Wyden: Protecting food programs from hackers, thieves

Wyden, Fetterman, Cassidy and Bipartisan Members of Congress Introduce Enhanced Cybersecurity for SNAP Act to Secure Food Benefits Against Hackers and Thieves
Reps. Kim and Lawler Lead House Version of Bipartisan, Bicameral Bill to End Use of Insecure Magstripe EBT Cards, Require Encrypted Chip Technology
BY U.S. Senator Ron Wyden
Press Release,

Washington, D.C. – U.S. Senator Ron Wyden, D-Ore., with Sens. John Fetterman, D-Penn., and Bill Cassidy, R-La., today introduced the Enhanced Cybersecurity for SNAP Act to upgrade the security of electronic benefit cards and protect families in need from thieves that have stolen millions worth of essential food benefits.

Reps. Andy Kim, D-N.J., and Mike Lawler, R-N.Y., are leading the bill in the House of Representatives.

To date, tens of millions of dollars in Supplemental Nutrition Assistance Program (SNAP) benefits have been stolen by criminals exploiting lax security of SNAP electronic benefit cards. Congress has spent years pressing the U.S. Department of Agriculture to require states to issue cards with secure chips rather than magnetic strips that can be easily cloned by criminals. Despite those requests, USDA has failed to update security regulations for benefit cards.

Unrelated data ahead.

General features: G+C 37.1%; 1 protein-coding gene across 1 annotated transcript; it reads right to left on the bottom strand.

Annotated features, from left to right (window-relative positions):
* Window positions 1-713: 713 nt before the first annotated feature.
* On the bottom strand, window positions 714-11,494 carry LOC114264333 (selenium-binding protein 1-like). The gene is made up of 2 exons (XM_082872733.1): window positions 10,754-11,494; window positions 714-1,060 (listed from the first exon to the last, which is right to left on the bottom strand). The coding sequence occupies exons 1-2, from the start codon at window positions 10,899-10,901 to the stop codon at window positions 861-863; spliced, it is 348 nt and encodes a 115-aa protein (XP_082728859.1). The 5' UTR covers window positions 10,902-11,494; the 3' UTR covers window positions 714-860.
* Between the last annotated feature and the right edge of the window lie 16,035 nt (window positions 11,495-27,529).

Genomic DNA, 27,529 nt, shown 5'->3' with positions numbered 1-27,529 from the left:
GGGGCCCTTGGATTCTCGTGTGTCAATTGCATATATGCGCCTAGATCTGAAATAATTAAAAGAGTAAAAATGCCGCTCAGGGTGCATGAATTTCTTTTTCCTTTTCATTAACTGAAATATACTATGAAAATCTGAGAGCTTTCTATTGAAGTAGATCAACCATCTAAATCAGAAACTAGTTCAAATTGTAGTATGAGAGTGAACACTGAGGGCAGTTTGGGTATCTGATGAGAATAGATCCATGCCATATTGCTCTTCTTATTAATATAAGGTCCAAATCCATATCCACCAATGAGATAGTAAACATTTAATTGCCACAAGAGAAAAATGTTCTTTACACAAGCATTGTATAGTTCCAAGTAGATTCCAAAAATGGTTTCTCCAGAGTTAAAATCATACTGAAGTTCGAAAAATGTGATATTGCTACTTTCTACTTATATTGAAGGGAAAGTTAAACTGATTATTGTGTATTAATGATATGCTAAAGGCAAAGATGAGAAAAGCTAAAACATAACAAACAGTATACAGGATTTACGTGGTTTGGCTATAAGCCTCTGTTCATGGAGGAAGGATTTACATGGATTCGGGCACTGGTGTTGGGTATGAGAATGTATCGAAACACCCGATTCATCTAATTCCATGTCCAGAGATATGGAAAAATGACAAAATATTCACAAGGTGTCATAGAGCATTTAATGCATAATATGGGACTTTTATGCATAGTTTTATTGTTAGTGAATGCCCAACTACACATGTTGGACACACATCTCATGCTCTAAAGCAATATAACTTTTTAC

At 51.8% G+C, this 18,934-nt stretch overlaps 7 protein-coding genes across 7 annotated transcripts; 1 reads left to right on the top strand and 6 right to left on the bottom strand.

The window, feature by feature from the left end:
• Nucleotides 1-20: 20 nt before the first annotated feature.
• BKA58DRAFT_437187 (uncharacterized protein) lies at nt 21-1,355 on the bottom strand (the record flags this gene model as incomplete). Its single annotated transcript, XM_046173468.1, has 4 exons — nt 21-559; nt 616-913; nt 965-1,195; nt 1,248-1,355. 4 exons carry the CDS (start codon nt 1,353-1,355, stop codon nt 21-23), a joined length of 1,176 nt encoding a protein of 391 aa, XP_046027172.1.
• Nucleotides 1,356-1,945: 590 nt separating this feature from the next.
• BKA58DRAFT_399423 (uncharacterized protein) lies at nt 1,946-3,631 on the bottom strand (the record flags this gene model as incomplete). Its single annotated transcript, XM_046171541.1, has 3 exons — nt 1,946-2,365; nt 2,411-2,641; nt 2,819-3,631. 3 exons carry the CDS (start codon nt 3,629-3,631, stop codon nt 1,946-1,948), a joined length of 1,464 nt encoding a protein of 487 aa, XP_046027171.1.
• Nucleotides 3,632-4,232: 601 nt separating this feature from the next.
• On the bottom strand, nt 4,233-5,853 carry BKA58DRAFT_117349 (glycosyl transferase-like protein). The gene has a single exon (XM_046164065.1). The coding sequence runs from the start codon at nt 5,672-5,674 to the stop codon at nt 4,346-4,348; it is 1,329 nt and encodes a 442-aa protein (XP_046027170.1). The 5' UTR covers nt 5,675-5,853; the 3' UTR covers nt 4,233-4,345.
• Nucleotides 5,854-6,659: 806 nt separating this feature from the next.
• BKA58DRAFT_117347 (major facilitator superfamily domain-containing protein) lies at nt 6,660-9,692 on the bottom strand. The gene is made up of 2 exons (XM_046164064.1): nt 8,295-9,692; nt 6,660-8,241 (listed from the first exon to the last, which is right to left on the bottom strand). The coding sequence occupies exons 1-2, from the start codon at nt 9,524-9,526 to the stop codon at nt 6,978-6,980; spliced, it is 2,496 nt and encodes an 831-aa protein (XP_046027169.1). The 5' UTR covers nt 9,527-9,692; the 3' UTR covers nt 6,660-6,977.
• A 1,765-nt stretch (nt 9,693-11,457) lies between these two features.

“There’s no excuse for this two-tier system, where families in need are stuck with outdated, easily hackable technology while folks with credit and ATM cards are better protected. Inaction is not good enough for families, not when it can be the difference between a family in need having food for dinner or going hungry,” Wyden said.